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You want to understand Karl Pilkington? Then you want to understand the power of narrowness. You want to understand the brilliance of narrowness....
The issue can be ordered here. 

Another essay of mine on comic poetry is here.

Saturday, September 09, 2017

When a Poem's Wrongness is Right: Notes on Anthony Madrid



The laws of logic may well maintain that something cannot be simultaneously wrong and right—but the laws of poetry beg to differ.  The laws of Anthony Madrid's poetry certainly do.  I talk a little bit about why and how in "When a Poem's Wrongness is Right," just out in Hyperallergic.  It begins like this:

“There was an old man of Toulouse,” Edward Lear once wrote, “Who purchased a new pair of shoes.” He continues his limerick this way: “When they asked, ‘Are they pleasant?’ he said, ‘Not at present!’/That turbid old man of Toulouse.” Anthony Madrid, a lover of limericks (along with ghazals, and more or less any kind of formal verse), says this about the Lear’s poem: 
Someone could say it’s clever. To which I shrug. It is clever; there’s a technical ingenuity involved, OK. But the beauty of the thing has everything to do with the slight incongruities of asking a person if his new shoes are “pleasant,” and of that person’s responding that they currently are not. This is a very choice example of the “right wrong thing.” The wrongness is right. 
If we were looking for a pocket-sized synopsis of Madrid’s poetics — his answer to Pound’s “Make it new” or Wordsworth’s “spontaneous overflow of feelings recollected in tranquility” — we could do worse than to go with “the wrongness is right.” At the very least, it’s a good clue as to how we might read his latest collection, Try Never (Canarium, 2017).
The rest is available here. 

Sunday, July 23, 2017

Poetry and the Alphabet



Years ago, Ron Silliman wrote an essay called "Disappearance of the Word, Appearance of the World," where he claimed that popular fiction sought to make language disappear, putting words together so innocuously that they disappeared, letting a kind of movie play in the head of the viewer (his example for this, if I recall correctly, was a novelization of the movie Jaws).  There's something to this line of thinking, and I tried to push it a bit further in an essay on the use of letters (alphabetical letters, not epistolary ones) in poetry. It's called "Immigrants and Kings: The Letter in the Empire of Poetry." Here's how it starts:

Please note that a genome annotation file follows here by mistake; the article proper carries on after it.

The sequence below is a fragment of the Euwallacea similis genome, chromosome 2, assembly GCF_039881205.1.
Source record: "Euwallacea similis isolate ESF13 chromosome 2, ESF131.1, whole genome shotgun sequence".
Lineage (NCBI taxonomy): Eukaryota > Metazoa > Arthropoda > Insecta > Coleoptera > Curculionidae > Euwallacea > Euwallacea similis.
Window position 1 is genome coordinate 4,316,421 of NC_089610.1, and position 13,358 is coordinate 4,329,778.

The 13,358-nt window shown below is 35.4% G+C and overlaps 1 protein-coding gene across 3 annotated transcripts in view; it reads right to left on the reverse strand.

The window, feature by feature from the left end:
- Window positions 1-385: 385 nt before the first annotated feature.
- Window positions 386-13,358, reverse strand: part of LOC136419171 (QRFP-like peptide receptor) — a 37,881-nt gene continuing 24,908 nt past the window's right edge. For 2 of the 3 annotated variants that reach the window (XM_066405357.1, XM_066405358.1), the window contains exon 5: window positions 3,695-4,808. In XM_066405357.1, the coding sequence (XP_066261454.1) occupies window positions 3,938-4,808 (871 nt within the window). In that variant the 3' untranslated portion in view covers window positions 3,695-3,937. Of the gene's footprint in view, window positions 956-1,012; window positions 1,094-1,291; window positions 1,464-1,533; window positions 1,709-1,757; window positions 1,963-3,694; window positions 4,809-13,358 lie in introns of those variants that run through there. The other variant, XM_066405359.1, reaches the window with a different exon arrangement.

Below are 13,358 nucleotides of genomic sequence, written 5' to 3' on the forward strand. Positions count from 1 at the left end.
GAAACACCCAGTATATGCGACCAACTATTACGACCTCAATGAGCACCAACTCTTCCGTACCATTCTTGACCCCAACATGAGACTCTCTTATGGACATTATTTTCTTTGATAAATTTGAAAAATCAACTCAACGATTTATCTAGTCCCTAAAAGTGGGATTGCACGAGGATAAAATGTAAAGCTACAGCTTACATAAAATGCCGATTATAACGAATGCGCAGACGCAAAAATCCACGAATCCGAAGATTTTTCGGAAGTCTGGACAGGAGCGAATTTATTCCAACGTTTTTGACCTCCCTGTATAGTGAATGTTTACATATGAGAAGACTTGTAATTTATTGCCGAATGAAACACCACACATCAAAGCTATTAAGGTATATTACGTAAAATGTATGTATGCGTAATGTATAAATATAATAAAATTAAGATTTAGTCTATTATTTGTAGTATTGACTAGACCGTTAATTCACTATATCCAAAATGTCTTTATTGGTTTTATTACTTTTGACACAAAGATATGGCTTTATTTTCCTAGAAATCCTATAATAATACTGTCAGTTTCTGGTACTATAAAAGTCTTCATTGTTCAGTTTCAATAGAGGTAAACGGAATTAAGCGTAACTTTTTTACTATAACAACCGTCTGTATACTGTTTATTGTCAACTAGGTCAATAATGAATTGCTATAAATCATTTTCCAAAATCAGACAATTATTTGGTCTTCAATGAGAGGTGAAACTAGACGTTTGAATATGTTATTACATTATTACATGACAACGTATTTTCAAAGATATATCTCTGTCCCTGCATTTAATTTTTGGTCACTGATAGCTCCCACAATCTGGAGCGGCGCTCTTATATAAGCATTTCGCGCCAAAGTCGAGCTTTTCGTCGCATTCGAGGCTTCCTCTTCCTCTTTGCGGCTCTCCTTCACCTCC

The writing of letters is an art as old as any other, and came to us, if Berossus, Priest of Marduk in Babylon is to be believed, when Oannes, a great fish with the head and feet of a man emerged, speaking, from the Erythraean Sea. Oannes taught the ignorant people of Chaldea not only how to write, but how to build houses, found temples, compose laws, collect fruits, and distinguish between the seeds of many different plants.
As venerable as writing was in the tale told by Berossus, it is more venerable still as described in the pages of the Sefer Yetzirah, the first great work of Jewish esoterism. Reading this ancient work we find that God created nothing—not mankind, not the seraphim, neither the earth nor the heavens nor seas—until he first created the alphabet. “Twenty-two letters did he engrave and carve,” we read, “he weighed them and moved them around into different combinations. Through them, he created the soul of every living being and the soul of every word.” The letters, fixed on a wheel of 231 gateways, precede and give birth to all else in creation.